The tantalisingly balance between Tchaikovsky’s natural propensity for music fired by extra-musical sources and his veneration of the absolute music of the Viennese Classical masters (exemplified by his life-long admiration of Mozart) is everywhere evident here. It is the composer’s inimitable lyrical style, rhythmical drive and rich expressive harmonies that carry the listener irresistibly forward, yet structurally and tonally the music remains on its best formal behaviour.
So richly emotional is the Souvenir de Florence that in its original string sextet guise it has a tendency to sound under-nourished, yet played by a full string orchestra (with the noble exception of Neville Marriner’s electrifying 1970s Argo recording with the Academy of St Martins) a sense of overkill is hard to avoid. By tailoring the score so that solo lines emerge from the larger ensemble, Yuli Turovsky provides the best of both worlds with a reading that does Tchaikovsky the inestimable service of emphasising the score’s boundless textural variety and freshness rather than descending into emotional overkill at the slightest provocation.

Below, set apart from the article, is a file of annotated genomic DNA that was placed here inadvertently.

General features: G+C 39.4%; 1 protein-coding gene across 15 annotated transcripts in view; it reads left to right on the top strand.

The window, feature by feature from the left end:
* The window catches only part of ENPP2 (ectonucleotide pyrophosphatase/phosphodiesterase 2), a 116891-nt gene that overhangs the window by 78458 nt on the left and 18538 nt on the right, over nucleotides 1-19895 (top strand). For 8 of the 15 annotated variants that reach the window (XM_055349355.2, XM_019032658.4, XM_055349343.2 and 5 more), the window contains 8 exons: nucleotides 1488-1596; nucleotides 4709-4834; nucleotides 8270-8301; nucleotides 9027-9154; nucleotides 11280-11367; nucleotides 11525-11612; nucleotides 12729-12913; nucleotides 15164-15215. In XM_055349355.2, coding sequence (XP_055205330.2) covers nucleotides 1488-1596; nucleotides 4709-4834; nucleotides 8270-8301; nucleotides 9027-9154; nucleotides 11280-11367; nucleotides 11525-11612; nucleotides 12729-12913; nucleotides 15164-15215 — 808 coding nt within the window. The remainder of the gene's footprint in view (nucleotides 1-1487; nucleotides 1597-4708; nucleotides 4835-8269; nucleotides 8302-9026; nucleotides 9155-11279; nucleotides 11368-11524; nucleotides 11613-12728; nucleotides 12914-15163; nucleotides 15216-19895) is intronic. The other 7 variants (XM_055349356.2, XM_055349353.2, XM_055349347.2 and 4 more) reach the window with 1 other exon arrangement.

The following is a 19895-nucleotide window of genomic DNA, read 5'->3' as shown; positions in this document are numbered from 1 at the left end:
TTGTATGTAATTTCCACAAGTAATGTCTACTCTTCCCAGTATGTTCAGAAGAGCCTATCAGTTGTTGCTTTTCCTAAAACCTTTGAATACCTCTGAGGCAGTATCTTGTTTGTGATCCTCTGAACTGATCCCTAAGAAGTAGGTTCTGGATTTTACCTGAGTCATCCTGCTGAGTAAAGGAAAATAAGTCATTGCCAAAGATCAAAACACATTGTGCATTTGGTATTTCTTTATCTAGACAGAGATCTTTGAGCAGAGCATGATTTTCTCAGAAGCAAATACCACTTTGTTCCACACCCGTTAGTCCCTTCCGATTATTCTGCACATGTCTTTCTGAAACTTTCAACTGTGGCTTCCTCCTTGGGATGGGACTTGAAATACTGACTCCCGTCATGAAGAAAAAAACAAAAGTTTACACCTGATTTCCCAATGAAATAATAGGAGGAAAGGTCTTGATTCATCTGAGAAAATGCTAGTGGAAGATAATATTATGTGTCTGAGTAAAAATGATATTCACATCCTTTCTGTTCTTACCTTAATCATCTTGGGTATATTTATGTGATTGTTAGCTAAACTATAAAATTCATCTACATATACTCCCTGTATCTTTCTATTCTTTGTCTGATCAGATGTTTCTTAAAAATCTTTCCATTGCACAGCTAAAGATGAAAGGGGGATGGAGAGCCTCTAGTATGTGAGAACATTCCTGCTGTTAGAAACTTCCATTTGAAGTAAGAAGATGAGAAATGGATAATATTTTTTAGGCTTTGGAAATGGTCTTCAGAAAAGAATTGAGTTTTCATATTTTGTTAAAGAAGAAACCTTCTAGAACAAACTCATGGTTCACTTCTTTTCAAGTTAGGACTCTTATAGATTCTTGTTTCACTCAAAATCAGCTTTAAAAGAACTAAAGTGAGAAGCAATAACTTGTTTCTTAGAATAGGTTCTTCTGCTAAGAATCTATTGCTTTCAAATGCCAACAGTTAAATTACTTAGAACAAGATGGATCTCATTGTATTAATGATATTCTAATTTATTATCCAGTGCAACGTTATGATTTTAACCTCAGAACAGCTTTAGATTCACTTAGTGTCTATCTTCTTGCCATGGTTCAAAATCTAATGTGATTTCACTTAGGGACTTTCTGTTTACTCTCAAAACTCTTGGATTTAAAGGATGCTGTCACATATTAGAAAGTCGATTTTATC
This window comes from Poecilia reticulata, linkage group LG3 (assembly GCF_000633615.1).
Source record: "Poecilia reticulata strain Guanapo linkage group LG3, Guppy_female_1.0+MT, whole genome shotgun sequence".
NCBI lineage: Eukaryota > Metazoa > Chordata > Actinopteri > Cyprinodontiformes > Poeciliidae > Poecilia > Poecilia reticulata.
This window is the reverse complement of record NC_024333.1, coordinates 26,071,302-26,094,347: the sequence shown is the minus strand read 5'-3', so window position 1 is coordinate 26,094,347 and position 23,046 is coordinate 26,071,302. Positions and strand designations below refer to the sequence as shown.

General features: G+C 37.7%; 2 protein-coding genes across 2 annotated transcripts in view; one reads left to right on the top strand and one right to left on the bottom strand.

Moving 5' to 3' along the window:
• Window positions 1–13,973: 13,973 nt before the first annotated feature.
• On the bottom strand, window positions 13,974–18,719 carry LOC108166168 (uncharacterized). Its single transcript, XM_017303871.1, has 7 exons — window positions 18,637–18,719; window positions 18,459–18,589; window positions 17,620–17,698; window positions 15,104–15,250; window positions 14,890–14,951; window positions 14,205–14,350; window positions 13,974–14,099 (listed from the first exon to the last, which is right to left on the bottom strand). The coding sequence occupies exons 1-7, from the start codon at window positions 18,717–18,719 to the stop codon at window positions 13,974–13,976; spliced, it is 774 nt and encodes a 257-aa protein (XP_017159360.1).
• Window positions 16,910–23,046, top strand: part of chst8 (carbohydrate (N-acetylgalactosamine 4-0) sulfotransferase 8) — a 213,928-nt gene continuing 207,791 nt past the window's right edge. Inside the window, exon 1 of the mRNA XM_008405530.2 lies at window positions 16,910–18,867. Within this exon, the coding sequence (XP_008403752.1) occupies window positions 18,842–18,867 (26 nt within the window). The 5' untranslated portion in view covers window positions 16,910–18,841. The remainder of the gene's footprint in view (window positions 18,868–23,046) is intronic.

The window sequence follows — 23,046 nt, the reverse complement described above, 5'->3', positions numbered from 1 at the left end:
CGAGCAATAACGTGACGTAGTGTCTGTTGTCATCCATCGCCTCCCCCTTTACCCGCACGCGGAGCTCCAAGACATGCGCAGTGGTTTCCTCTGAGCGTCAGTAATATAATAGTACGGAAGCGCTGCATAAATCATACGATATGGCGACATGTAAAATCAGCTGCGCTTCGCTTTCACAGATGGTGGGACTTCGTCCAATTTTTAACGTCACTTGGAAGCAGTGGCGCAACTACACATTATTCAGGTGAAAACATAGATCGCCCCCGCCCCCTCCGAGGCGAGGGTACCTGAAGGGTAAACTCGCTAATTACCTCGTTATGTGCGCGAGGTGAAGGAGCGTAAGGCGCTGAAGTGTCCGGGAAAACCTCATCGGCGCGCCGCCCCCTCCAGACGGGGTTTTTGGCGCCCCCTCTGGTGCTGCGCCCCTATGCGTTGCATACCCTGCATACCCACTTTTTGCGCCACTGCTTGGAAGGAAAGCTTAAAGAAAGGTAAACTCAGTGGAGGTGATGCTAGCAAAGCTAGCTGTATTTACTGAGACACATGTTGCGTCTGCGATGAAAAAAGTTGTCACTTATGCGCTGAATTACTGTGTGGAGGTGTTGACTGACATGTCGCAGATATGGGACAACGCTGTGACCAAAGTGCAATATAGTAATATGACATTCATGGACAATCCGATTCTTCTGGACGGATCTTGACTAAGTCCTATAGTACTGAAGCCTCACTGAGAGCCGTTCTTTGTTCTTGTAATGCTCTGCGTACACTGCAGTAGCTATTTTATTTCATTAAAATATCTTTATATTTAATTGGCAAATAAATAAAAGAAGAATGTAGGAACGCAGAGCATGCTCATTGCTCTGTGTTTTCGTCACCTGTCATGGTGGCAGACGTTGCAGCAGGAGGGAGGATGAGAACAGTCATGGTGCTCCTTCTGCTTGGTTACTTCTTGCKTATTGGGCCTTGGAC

If anything the First Quartet – the earliest and arguably the finest of Tchaikovsky’s chamber works – sounds even finer in its new guise, imparting a beguiling sensuality and warmth to textures in a way that a standard quartet couldn’t possibly hope to emulate. These enchanting performances have the inestimable benefit of exemplary engineering.